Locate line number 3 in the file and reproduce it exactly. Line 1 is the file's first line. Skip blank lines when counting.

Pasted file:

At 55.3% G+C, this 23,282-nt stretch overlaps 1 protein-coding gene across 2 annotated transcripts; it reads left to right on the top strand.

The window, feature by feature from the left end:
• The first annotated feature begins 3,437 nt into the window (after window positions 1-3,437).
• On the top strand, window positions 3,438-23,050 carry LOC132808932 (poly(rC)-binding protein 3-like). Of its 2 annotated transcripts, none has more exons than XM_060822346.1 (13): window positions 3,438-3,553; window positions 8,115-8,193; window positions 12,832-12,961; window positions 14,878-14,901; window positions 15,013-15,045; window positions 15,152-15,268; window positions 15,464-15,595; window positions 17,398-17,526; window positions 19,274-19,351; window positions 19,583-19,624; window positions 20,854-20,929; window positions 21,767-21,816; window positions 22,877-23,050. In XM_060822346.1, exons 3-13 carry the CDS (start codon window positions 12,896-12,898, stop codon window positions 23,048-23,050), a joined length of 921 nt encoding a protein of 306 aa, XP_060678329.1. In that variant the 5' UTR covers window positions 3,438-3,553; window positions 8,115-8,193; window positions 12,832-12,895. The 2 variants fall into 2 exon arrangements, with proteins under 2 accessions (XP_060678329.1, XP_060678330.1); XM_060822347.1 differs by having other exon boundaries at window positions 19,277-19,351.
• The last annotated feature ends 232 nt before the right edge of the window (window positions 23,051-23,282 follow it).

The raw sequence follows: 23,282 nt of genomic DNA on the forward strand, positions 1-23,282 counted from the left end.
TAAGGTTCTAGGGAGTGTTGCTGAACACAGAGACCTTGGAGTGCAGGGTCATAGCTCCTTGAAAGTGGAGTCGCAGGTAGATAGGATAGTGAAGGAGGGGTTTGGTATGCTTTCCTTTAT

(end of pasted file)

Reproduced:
• The first annotated feature begins 3,437 nt into the window (after window positions 1-3,437).